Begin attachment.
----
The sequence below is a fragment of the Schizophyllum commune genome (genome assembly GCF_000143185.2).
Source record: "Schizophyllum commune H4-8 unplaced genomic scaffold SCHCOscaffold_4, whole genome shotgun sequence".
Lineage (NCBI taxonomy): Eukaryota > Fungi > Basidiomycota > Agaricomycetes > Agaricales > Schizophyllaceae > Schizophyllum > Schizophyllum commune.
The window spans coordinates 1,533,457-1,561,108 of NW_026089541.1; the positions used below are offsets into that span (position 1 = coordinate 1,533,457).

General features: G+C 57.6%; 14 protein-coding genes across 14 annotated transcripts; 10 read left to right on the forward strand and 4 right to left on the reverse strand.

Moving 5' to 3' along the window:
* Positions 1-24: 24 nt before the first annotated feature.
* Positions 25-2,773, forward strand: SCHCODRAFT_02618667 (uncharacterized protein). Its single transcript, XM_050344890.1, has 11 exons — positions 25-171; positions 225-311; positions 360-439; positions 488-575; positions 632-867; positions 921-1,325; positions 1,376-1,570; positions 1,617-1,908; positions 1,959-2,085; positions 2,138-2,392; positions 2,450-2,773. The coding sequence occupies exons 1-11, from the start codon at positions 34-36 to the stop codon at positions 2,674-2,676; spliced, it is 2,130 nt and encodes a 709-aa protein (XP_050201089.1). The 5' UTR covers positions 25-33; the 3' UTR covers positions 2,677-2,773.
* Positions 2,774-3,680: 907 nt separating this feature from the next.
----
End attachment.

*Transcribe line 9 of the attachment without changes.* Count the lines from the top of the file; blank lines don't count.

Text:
* Positions 2,774-3,680: 907 nt separating this feature from the next.